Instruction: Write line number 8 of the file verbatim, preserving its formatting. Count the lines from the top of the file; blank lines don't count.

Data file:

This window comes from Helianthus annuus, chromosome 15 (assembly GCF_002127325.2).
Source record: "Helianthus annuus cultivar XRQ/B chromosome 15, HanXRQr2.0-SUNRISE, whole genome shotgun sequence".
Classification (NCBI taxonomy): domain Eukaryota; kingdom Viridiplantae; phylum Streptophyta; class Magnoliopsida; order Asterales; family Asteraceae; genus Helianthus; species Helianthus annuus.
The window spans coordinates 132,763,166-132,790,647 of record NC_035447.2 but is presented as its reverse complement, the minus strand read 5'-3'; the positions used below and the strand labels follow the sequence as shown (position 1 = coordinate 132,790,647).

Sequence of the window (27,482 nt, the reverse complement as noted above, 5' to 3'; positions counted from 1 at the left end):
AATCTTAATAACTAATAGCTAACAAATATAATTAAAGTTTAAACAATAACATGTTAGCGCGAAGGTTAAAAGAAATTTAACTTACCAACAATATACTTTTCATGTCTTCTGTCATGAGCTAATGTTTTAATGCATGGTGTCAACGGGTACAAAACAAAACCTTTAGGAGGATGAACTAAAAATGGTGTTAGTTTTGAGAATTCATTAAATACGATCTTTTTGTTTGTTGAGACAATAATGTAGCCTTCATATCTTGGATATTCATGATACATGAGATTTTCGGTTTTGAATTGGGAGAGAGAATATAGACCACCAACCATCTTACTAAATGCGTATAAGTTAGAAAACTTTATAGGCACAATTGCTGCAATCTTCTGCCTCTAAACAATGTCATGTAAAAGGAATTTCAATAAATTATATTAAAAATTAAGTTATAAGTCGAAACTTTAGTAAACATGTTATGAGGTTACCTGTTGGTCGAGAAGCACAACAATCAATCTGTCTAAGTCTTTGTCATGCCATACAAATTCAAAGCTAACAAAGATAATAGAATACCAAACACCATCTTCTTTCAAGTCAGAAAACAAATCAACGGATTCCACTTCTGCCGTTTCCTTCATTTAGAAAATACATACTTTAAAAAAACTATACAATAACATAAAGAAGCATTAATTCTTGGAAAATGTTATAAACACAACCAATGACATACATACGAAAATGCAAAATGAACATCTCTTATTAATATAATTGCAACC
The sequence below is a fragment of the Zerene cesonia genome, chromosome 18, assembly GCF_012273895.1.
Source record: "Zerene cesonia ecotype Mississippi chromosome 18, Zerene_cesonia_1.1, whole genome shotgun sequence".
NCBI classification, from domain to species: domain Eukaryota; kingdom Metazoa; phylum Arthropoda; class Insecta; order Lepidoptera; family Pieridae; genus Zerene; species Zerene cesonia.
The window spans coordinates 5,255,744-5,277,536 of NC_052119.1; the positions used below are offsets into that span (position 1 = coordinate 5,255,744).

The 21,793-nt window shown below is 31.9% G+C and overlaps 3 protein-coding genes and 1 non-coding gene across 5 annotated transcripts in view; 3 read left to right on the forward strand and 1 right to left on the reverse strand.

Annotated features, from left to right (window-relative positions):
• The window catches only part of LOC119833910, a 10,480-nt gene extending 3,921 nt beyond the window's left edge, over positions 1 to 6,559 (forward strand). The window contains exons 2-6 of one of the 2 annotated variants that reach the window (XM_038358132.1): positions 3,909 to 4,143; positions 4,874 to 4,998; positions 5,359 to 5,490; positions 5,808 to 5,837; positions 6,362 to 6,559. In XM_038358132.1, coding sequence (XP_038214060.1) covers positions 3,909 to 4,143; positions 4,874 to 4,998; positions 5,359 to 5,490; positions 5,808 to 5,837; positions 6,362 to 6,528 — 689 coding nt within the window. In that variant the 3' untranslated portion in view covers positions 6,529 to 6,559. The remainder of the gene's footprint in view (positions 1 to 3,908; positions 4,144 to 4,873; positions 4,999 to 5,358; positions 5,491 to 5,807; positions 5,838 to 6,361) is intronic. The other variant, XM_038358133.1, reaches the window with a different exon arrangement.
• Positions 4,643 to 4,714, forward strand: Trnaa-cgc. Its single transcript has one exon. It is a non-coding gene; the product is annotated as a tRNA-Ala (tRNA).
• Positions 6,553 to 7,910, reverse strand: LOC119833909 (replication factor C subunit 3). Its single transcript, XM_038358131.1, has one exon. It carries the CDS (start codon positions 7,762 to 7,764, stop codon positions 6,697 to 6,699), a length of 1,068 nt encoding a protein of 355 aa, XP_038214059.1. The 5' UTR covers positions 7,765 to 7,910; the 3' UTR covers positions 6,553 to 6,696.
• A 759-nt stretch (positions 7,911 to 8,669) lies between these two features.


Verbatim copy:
Source record: "Zerene cesonia ecotype Mississippi chromosome 18, Zerene_cesonia_1.1, whole genome shotgun sequence".